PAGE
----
A mix-up of tissue samples in a Dunedin
medical laboratory led to a woman undergoing treatment and
surgery for cancer that she did not have, the Health and
Disability Commissioner has found.
A 62-year-old woman, named only as Mrs A in the
commissioner's decision, saw an oral surgeon in March 2011
about pain and swelling around the area of a previous tooth
In April 2011, a biopsy of the area was taken.
The biopsy was sent to MedLab Dental, part of the University
of Otago's Dental School, where it was mixed up with another
The tissue sample labelled as Mrs A's showed squamous cell
carcinoma, a form of cancer, and she was then referred to a
district health board for treatment.
She underwent extensive surgery.
After the surgery, a hospital pathologist took a sample from
the tissue that was removed and found no cancer.
It then became clear the original biopsy was labelled
A DNA test confirmed Mrs A's sample and another patient's
sample had been transposed and wrongly labelled at MedLab
The other patient had a second biopsy sent to MedLab Dental
two weeks after the mix-up occurred which showed squamous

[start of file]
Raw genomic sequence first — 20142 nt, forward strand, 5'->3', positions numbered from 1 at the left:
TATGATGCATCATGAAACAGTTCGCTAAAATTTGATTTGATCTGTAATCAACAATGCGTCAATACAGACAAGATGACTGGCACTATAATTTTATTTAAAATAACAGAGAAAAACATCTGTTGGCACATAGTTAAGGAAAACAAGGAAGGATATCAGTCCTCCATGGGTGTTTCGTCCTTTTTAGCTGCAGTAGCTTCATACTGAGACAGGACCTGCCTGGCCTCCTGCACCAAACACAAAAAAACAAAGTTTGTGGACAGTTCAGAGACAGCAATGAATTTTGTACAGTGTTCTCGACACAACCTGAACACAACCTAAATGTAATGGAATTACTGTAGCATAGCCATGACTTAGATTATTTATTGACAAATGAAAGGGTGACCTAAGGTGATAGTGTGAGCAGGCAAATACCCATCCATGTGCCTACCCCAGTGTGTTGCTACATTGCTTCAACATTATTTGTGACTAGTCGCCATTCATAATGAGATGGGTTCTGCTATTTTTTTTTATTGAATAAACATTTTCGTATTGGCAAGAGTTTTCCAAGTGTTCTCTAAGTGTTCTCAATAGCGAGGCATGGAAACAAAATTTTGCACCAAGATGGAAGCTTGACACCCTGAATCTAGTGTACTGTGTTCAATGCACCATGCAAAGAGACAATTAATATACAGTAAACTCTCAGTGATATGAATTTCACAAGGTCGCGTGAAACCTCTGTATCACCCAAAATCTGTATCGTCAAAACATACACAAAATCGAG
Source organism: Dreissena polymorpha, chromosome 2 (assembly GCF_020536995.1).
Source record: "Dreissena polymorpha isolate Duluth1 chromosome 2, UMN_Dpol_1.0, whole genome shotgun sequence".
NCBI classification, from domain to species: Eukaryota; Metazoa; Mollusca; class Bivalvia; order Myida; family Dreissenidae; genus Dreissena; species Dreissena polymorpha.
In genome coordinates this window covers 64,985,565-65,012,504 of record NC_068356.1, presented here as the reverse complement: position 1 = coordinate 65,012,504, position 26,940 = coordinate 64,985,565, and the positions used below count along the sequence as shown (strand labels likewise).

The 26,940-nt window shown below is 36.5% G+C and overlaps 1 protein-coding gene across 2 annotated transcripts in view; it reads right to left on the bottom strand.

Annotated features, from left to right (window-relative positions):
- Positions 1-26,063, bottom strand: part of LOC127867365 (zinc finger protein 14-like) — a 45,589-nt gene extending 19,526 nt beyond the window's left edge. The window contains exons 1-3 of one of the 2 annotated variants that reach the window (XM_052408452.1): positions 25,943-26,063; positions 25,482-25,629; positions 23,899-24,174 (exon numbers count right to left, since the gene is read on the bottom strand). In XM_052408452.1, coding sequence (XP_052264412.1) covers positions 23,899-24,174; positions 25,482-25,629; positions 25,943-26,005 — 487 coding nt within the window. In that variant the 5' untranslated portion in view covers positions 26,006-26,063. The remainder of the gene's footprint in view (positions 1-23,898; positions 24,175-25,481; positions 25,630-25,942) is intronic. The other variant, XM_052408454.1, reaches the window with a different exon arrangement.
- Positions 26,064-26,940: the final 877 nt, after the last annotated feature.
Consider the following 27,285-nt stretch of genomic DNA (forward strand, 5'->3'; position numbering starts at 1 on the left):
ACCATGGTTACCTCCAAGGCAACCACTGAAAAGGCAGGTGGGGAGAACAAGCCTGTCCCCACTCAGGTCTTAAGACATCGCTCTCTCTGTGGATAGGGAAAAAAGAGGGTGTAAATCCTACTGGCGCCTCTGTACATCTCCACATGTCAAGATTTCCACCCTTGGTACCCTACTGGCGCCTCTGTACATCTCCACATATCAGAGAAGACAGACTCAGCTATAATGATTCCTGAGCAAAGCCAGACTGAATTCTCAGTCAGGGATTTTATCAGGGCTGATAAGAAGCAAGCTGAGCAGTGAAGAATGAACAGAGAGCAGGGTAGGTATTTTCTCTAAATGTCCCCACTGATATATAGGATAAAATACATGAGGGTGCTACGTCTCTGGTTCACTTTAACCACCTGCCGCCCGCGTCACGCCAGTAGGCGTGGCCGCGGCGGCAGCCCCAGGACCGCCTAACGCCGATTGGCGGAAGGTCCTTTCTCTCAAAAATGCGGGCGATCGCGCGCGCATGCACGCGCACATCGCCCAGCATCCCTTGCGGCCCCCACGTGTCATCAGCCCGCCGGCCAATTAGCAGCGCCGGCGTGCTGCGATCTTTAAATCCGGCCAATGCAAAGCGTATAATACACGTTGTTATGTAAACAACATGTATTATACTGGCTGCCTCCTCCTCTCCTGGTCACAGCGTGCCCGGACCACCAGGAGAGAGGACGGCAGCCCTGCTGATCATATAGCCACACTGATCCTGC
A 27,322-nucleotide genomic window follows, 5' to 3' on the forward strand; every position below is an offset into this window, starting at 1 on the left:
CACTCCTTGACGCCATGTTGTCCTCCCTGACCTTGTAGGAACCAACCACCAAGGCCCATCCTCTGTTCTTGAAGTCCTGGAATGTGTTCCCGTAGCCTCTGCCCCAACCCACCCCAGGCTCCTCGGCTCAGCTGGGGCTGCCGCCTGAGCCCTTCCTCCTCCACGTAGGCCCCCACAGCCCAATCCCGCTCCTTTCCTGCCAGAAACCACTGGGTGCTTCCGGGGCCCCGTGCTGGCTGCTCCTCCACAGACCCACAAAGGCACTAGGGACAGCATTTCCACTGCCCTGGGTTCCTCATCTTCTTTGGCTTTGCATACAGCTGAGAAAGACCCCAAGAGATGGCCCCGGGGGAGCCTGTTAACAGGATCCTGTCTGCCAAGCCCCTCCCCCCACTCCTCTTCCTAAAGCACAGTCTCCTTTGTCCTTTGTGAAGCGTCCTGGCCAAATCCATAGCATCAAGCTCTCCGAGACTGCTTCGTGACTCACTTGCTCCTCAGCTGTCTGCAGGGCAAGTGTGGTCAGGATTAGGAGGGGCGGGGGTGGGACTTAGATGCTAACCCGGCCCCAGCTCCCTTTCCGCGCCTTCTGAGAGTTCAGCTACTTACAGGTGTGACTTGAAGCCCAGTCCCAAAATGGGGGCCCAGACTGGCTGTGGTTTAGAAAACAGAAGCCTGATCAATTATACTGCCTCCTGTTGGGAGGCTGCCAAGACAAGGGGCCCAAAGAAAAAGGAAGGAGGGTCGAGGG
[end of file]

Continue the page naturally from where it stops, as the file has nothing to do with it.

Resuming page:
The Health and Disability Commissioner found MedLab Dental
breached the Code of Health and Disability Services
Consumers' Rights when the tissue samples were wrongly
The commissioner concluded the mix-up was caused by human
error, and ordered MedLab to review its tissue samples and
identify any other labelling mix-ups and change its system
for receiving biopsies and labelling them.
Medlab Dental Oral Pathology Diagnostic Service head Prof
Alison Rich, responding to the Otago Daily Times in an email,
said the lab had since introduced computer-generated
barcoding of slides, and a verbal double-check of the patient
name and specimen number against details on the request form
and specimen pot.
At the time of the mistake, the lab was complying with
standard laboratory procedures, and had been accredited by
International Accreditation New Zealand, she said.
She said neither of the staff members concerned remembered
anything out of the ordinary.
''Our own thorough investigations have not been able to
establish how the error occurred.''
It was extremely unlikely a similar error could recur, she
''The policies and procedures in place are robust and staff
are vigilant to reduce the risk of this or related errors.
''The staff deeply regret this error, but it is important to
recognise the excellent service the laboratory has provided
over many years,'' Prof Rich said.
- Sophie Ryan, APNZ
Additional reporting Eileen Good